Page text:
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Energy sources

Energy is available from a number of sources:

Pumped storage system

The water flows down through the turbines during the day and is then pumped back uphill overnight during periods of low electricity demand.

Fossil fuels


Since there is a limit to the reserves of fossil fuels considerable work is being done to develop other alternative sources of energy.
The major need of the western world is to use one of the primary sources of energy to generate electricity. Some of the various primary sources are considered below.


Gasification of wood produces a gas that can be used for combustion.

Biochemical energy

Alcohol can be produced from cane sugar, maize, cassava, sago palms, yams and other root crops and then used to generate heat and finally electricity. The growth of some bacteria may also be a way of producing flammable gases.

Geothermal energy

This results from the flow of heat up through the Earth's crust from hotter rocks beneath the surface. In Iceland 30 per cent of domestic hot water is produced using geothermal energy. In Britain the average thermal gradient appears to be about 40 oC km-1 and the average potential for heat extraction is some 6 x 10-2 W m-2
The maximum value found globally is some 10W m-2.



Offshore 'wind farms' are now a source of renewable energy being favourably considered. Windmills with vanes of diameter 130 m can give up to 7.2 MW. A very large windfarm, with an area of over 500 km2 is scheduled to be constructed on the Dogger Bank off the east coast of England starting in 2016. This is the first of two area to be developed each with a capacity of 1.2 GW.


Hydroelectricity now generates some 20-25 per cent of the world's electricity and there are about 100 schemes of 100 MW capacity throughout the world. The pumped storage system as used in Snowdonia is a useful variation of the normal hydroelectric power.


Wave energy is thought to be able to generate about 5 kW m-1 in accessible positions from the shore. On this basis about 8 GW may be achieved from the shores of the United Kingdom.


The tidal barrage across the river Severn is still being considered as a potential large energy source. This scheme, which would be the biggest of its kind in the world would use 192 turbines with an installed capacity of over 7000 MW. A smaller scheme for the River Mersey would have a capacity of some 500MW.

There would be major environmental impact from such a large dam so submersible turbines have been considered. The problem with these is that the water flow through them needs to be laminar. In the case of the turbulent waters of the Severn estuary it is likely that the turbine blades would break apart due to instability.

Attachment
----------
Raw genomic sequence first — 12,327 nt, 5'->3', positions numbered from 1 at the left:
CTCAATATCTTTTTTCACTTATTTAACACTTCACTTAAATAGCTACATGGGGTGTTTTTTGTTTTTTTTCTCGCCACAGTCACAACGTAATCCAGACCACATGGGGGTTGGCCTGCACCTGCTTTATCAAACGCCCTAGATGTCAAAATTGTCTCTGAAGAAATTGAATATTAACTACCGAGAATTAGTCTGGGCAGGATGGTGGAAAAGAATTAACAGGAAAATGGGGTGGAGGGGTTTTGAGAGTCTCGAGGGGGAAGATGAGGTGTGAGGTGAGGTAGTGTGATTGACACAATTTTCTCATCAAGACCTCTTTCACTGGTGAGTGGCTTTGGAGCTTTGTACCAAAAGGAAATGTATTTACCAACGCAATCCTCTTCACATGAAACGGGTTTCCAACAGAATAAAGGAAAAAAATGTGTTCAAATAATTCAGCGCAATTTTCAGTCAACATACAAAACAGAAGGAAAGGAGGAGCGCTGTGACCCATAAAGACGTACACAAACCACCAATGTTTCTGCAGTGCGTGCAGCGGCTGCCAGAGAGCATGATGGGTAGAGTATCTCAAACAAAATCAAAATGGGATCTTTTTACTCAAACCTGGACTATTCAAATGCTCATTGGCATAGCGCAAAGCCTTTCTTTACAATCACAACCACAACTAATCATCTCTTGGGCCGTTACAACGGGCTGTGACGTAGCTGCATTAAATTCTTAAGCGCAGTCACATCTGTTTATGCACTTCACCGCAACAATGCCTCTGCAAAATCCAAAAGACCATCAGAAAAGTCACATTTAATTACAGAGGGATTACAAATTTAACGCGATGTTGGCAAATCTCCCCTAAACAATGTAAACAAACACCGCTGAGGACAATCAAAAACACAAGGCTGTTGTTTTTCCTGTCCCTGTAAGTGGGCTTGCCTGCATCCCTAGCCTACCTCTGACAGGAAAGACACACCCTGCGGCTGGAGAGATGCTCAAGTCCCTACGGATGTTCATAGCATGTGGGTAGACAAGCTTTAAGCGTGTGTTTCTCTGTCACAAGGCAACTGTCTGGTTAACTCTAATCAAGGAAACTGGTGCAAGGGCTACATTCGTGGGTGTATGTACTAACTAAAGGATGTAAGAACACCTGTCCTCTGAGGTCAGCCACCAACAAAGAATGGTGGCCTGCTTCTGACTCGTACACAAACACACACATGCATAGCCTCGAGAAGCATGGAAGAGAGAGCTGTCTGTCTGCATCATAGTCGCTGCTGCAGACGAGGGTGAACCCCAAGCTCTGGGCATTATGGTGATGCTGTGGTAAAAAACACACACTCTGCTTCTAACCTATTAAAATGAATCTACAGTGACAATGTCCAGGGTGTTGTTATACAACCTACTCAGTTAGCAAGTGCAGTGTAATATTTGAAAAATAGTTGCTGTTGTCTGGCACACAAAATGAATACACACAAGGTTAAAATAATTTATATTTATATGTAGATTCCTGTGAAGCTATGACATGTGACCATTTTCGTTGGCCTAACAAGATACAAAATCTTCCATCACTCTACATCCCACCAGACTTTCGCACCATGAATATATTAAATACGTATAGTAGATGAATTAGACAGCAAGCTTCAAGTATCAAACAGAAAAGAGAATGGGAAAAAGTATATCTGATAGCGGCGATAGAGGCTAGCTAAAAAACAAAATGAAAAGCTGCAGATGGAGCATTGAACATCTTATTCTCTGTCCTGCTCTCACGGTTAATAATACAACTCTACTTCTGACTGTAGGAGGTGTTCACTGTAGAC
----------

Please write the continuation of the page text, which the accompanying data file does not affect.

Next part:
Solar energy

The heat from the Sun may be used to produce steam, and this steam used to drive turbines. One array of mirrors in Southern California has an area of 7.3 x 104 m2 and the steam produced by it gives an electrical output of 10 MW. This facility assumes 300 cloudless days a year! An alternative form of solar power is to convert the sunlight to electricity directly using photovoltaic cells. Cost is a problem here (at the time of writing it is some $0.7 per watt) but this method may still be attractive in very sunny positions.

Nuclear energy

The use of nuclear fission for the generation of electricity has become very important in this century. Many countries in the world such as the USA, Great Britain, France, Canada and the Soviet Union have a well-developed nuclear fission reactor programme although the reactors are of different types. The nuclear fusion reaction may be a source of energy in the future although this may not be until after the year 2020.

The large requirement of energy means that these alternative energy facilities have to be large if they are to replace conventional plant to any substantial extent. For example, to generate the 1000 MW produced by many large power stations would need one of the following:

300 windmills each with a 100 m diameter rotor
a large tidal barrage
a very large dam in a hydroelectric scheme
a 400 km2 solar collector
a 100 km ocean wave-powered generator.

Osmotic pressure

It is hoped to use the osmotic pressure the could be produced in estauries to give usable energy. osmotic power is a clean, renewable energy with a global capacity of some 1600 TWh - equal to the annual consumption of China.

Power 'used' by an adult human

Almost everything that happens in the world is a result of a change of energy from one form to another, although the conversion is never 100 per cent efficient. The following table shows the amounts of power used by an adult male of mass 76 kg when doing various activities.

Activity Power used (W)   Activity Power used (W)
Sleeping 83   Swimming (breaststoke 1.6 km hr-1) 475
Sitting 120   Skating 535
Riding in a car 140   Climbing stairs (116 steps min-1) 685
Walking (4.8 kmh-1) 265   Tennis 440
Cycling (15 kmh-1) 410   Cycling (21.3 kmh-1) 700
Basketball 800   Running (100 m at 36 kmh-1) 1500

Energy types

Mechanical (Tensile, kinetic, gravitational potential)
Heat (radiant and kinetic)
Sound (kinetic)

© Keith Gibbs 2020